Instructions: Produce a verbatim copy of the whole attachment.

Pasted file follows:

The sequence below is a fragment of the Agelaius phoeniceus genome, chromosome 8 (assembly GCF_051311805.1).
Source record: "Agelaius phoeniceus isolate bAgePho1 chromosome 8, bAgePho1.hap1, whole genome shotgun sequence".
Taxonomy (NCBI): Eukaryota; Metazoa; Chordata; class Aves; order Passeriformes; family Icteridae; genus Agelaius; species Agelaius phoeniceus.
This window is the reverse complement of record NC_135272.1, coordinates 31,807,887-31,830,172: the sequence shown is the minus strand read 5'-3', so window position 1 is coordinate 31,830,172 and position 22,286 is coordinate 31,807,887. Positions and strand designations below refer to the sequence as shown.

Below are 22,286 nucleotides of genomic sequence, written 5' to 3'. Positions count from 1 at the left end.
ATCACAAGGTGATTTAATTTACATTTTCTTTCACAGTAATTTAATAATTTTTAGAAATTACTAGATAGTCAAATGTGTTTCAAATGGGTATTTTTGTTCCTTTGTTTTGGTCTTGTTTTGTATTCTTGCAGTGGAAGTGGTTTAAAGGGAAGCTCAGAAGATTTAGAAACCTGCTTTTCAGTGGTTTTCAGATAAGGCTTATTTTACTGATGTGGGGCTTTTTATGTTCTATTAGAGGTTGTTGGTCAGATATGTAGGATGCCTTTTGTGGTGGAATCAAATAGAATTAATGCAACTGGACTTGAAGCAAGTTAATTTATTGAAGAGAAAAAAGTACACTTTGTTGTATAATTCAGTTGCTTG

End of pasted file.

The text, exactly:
The sequence below is a fragment of the Agelaius phoeniceus genome, chromosome 8 (assembly GCF_051311805.1).
Source record: "Agelaius phoeniceus isolate bAgePho1 chromosome 8, bAgePho1.hap1, whole genome shotgun sequence".
Taxonomy (NCBI): Eukaryota; Metazoa; Chordata; class Aves; order Passeriformes; family Icteridae; genus Agelaius; species Agelaius phoeniceus.
This window is the reverse complement of record NC_135272.1, coordinates 31,807,887-31,830,172: the sequence shown is the minus strand read 5'-3', so window position 1 is coordinate 31,830,172 and position 22,286 is coordinate 31,807,887. Positions and strand designations below refer to the sequence as shown.

Below are 22,286 nucleotides of genomic sequence, written 5' to 3'. Positions count from 1 at the left end.
ATCACAAGGTGATTTAATTTACATTTTCTTTCACAGTAATTTAATAATTTTTAGAAATTACTAGATAGTCAAATGTGTTTCAAATGGGTATTTTTGTTCCTTTGTTTTGGTCTTGTTTTGTATTCTTGCAGTGGAAGTGGTTTAAAGGGAAGCTCAGAAGATTTAGAAACCTGCTTTTCAGTGGTTTTCAGATAAGGCTTATTTTACTGATGTGGGGCTTTTTATGTTCTATTAGAGGTTGTTGGTCAGATATGTAGGATGCCTTTTGTGGTGGAATCAAATAGAATTAATGCAACTGGACTTGAAGCAAGTTAATTTATTGAAGAGAAAAAAGTACACTTTGTTGTATAATTCAGTTGCTTG